The excitement of your first real job comes with the anticipation of your first real paycheck, in addition to musings about what to do with your hard earned money.
However, when it comes down to the payday, nothing can rain on your parade more than receiving a much smaller figure than you were promised.
Deductions for health insurance premiums, taxes, and certain other employee related costs can leave a rather inadequate amount to pay for your rent, food, bills, and other necessities.
However, if you spare some time for saving and budgeting, you might even be able to pay off your loans and retirement funds down the road, in addition to making ends meet. While managing your own finances can be a rather daunting task, this feat is absolutely necessary for people with limited means.
Developing a realistic budget based on your expenses and initial salary can foremost ensure that you don’t end up broke and back to your parent’s nest by the end of the month. It can be hard to know what to do with your money when you have never had to deal with an actual budget, so here are a few tips on helping millennials make budget for their first job:
First things first—pay off debt
Auto loan debts, student load debt, credit card debt; sounds familiar? These debts plague the lives of every young worker. Why not leverage your new source of income to roll the ball with repaying your debts, just like your lenders expect you to.
This is all the more important because the sky high interest rates can cripple your financial standing in the long run, and make it a challenge to move forward with your career. As a new earner, paying off debts should be high on your list.
This doesn’t entail paying off the entire balance, until you are far behind on your payments, but you should factor into your paycheck the fact that you are right on schedule with your payments.
If you are one of those people who get into the habit of paying only the minimum payment for your credit card debt each month, it’s high time to change your ways as soon as possible.
Minimum payments can protract your payments out to years, costing thousands of dollars in interest. Make it your utmost priority to pay off your high interest credit card debt first, before it accumulates to insurmountable monstrosity.
If you have any pending student loans, you generally get 3-6 months after graduation before you are expected to pay.
Instead of whiling away your grace period to rest on your laurels, you should plan how to go about your payments before they commence. Factor in the minimum payment in your budget and determine if perhaps you can afford to spare more than the minimum. If so great! You can simply restructure your budget around it.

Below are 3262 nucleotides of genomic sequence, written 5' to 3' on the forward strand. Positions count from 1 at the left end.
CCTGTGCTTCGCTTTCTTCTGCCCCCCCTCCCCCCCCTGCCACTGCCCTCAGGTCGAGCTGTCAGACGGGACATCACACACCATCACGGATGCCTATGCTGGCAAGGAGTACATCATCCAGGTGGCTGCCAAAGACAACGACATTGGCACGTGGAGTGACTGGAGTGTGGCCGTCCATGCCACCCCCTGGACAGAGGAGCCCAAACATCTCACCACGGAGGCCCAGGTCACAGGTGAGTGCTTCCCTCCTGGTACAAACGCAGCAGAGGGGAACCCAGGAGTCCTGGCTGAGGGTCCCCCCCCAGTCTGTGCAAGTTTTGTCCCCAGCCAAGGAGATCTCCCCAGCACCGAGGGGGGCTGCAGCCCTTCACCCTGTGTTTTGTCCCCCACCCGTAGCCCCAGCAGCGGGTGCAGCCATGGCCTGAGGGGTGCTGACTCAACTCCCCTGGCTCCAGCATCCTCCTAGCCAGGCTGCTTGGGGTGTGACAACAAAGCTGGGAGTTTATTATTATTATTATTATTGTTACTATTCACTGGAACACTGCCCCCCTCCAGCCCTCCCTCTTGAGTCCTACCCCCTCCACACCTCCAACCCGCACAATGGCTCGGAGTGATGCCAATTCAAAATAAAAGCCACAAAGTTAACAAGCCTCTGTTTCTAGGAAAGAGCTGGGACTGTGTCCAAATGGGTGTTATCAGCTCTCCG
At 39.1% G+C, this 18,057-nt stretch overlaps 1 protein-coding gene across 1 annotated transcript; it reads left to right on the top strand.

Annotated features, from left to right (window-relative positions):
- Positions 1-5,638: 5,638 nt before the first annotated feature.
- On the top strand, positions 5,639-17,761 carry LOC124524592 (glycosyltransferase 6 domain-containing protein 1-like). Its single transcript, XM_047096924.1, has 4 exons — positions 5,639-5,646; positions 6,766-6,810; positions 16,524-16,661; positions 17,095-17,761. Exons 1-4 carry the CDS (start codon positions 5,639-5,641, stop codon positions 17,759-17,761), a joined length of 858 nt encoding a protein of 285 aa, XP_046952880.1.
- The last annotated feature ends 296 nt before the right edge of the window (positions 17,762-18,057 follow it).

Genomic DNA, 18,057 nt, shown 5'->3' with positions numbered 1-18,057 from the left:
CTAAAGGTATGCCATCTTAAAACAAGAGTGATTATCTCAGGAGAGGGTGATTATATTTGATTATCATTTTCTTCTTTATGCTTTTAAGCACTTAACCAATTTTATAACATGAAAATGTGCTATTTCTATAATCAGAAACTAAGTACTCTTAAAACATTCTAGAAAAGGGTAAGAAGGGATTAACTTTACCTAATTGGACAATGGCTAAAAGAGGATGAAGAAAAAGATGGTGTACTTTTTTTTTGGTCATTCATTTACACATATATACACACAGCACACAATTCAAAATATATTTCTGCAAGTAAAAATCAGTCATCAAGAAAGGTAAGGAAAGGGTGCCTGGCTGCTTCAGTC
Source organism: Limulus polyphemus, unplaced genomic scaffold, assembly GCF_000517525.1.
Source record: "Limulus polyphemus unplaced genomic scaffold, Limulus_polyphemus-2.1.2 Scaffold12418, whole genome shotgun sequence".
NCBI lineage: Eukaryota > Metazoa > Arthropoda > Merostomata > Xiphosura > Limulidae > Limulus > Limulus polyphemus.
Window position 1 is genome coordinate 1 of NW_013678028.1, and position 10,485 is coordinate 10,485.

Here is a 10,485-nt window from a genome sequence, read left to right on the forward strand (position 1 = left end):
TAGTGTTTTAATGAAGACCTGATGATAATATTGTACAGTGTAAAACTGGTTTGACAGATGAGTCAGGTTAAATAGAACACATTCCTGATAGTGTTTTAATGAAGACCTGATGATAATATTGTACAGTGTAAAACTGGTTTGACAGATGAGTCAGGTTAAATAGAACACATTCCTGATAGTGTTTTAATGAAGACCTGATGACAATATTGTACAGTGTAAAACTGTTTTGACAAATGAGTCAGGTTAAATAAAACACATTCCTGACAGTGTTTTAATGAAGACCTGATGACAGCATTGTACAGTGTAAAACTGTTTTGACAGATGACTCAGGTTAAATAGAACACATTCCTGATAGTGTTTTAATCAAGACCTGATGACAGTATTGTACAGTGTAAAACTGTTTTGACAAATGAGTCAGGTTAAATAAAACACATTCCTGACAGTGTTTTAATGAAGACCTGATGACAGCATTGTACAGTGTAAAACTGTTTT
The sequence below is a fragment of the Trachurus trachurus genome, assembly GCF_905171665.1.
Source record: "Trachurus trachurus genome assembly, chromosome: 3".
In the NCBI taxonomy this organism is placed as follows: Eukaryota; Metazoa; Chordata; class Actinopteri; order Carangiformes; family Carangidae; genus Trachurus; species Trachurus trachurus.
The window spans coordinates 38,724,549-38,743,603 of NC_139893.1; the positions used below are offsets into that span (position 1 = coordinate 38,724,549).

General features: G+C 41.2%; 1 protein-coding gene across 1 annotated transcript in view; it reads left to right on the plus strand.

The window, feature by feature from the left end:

Set a Budget
If prior to this job you were in in school, chances are your finances were pretty basic and making ends meet was no rocket science.
You likely had some preliminary utilities and bills to pay, and your education was probably funded by student loans or any third party source.
However, now that you have crossed over to the workforce threshold and all that comes with it, your cash flow needs will undergo a drastic transformation, causing you to rethink how to make the most of your money.
After you determine what portion of your paychecks will be left over after payroll and income taxes, it is time to sit back and jot down your monthly expenses; i.e. your needs and probable wants.
How much is your current rent and will you be moving to a nicer place now that you have the extra cash? How much time do you get before you absolutely have to start paying back your student loans, and how much can you afford to pay? Such big expenditures determine where a significant chunk of your money has to go every month.
When working up your budget, it is prudent to start with your fixed monthly bills, including your credit card payments, internet, phone, utilities, car insurance, renters insurance, student loan, car payment, and your rent. To that, add up your variable work related monthly expenses, including:
Only a fortunate few get to live within a walking proximity of their workplace; the rest have to travel and traveling requires cash. So unless you cycle to work, you need to add the cost of traveling to your expenditures. If you use public transport, it’s a good decision to purchase a season ticket that lasts an entire year.